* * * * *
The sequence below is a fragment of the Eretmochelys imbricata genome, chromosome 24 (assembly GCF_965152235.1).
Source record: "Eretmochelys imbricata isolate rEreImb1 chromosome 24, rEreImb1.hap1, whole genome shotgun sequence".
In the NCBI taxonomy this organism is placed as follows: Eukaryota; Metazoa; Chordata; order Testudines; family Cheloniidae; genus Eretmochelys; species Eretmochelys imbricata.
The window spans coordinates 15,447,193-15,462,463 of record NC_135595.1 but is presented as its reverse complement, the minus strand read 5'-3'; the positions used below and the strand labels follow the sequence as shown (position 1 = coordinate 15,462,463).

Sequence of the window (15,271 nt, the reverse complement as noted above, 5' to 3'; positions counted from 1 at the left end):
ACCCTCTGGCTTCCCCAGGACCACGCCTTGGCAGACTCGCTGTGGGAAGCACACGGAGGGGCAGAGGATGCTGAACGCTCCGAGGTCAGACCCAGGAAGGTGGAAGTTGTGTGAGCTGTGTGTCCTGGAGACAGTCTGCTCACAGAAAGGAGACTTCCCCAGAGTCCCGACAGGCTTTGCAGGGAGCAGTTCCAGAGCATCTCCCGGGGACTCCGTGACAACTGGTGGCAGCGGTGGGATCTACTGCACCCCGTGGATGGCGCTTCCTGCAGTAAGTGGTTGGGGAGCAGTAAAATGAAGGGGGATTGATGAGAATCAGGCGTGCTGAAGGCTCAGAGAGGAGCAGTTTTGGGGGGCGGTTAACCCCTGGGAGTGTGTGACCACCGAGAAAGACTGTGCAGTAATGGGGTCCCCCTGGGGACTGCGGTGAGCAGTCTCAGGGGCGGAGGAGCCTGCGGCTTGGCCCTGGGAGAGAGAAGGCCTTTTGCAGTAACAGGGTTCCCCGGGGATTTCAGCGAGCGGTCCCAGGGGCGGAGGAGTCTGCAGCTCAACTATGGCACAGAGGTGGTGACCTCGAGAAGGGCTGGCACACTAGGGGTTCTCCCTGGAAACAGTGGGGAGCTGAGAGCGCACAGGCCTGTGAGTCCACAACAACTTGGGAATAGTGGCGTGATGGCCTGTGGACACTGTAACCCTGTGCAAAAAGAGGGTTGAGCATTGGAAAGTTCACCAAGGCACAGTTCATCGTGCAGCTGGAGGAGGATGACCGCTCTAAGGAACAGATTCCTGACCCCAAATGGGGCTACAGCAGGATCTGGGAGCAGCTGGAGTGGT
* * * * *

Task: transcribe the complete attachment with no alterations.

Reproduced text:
The sequence below is a fragment of the Eretmochelys imbricata genome, chromosome 24 (assembly GCF_965152235.1).
Source record: "Eretmochelys imbricata isolate rEreImb1 chromosome 24, rEreImb1.hap1, whole genome shotgun sequence".
In the NCBI taxonomy this organism is placed as follows: Eukaryota; Metazoa; Chordata; order Testudines; family Cheloniidae; genus Eretmochelys; species Eretmochelys imbricata.
The window spans coordinates 15,447,193-15,462,463 of record NC_135595.1 but is presented as its reverse complement, the minus strand read 5'-3'; the positions used below and the strand labels follow the sequence as shown (position 1 = coordinate 15,462,463).

Sequence of the window (15,271 nt, the reverse complement as noted above, 5' to 3'; positions counted from 1 at the left end):
ACCCTCTGGCTTCCCCAGGACCACGCCTTGGCAGACTCGCTGTGGGAAGCACACGGAGGGGCAGAGGATGCTGAACGCTCCGAGGTCAGACCCAGGAAGGTGGAAGTTGTGTGAGCTGTGTGTCCTGGAGACAGTCTGCTCACAGAAAGGAGACTTCCCCAGAGTCCCGACAGGCTTTGCAGGGAGCAGTTCCAGAGCATCTCCCGGGGACTCCGTGACAACTGGTGGCAGCGGTGGGATCTACTGCACCCCGTGGATGGCGCTTCCTGCAGTAAGTGGTTGGGGAGCAGTAAAATGAAGGGGGATTGATGAGAATCAGGCGTGCTGAAGGCTCAGAGAGGAGCAGTTTTGGGGGGCGGTTAACCCCTGGGAGTGTGTGACCACCGAGAAAGACTGTGCAGTAATGGGGTCCCCCTGGGGACTGCGGTGAGCAGTCTCAGGGGCGGAGGAGCCTGCGGCTTGGCCCTGGGAGAGAGAAGGCCTTTTGCAGTAACAGGGTTCCCCGGGGATTTCAGCGAGCGGTCCCAGGGGCGGAGGAGTCTGCAGCTCAACTATGGCACAGAGGTGGTGACCTCGAGAAGGGCTGGCACACTAGGGGTTCTCCCTGGAAACAGTGGGGAGCTGAGAGCGCACAGGCCTGTGAGTCCACAACAACTTGGGAATAGTGGCGTGATGGCCTGTGGACACTGTAACCCTGTGCAAAAAGAGGGTTGAGCATTGGAAAGTTCACCAAGGCACAGTTCATCGTGCAGCTGGAGGAGGATGACCGCTCTAAGGAACAGATTCCTGACCCCAAATGGGGCTACAGCAGGATCTGGGAGCAGCTGGAGTGGT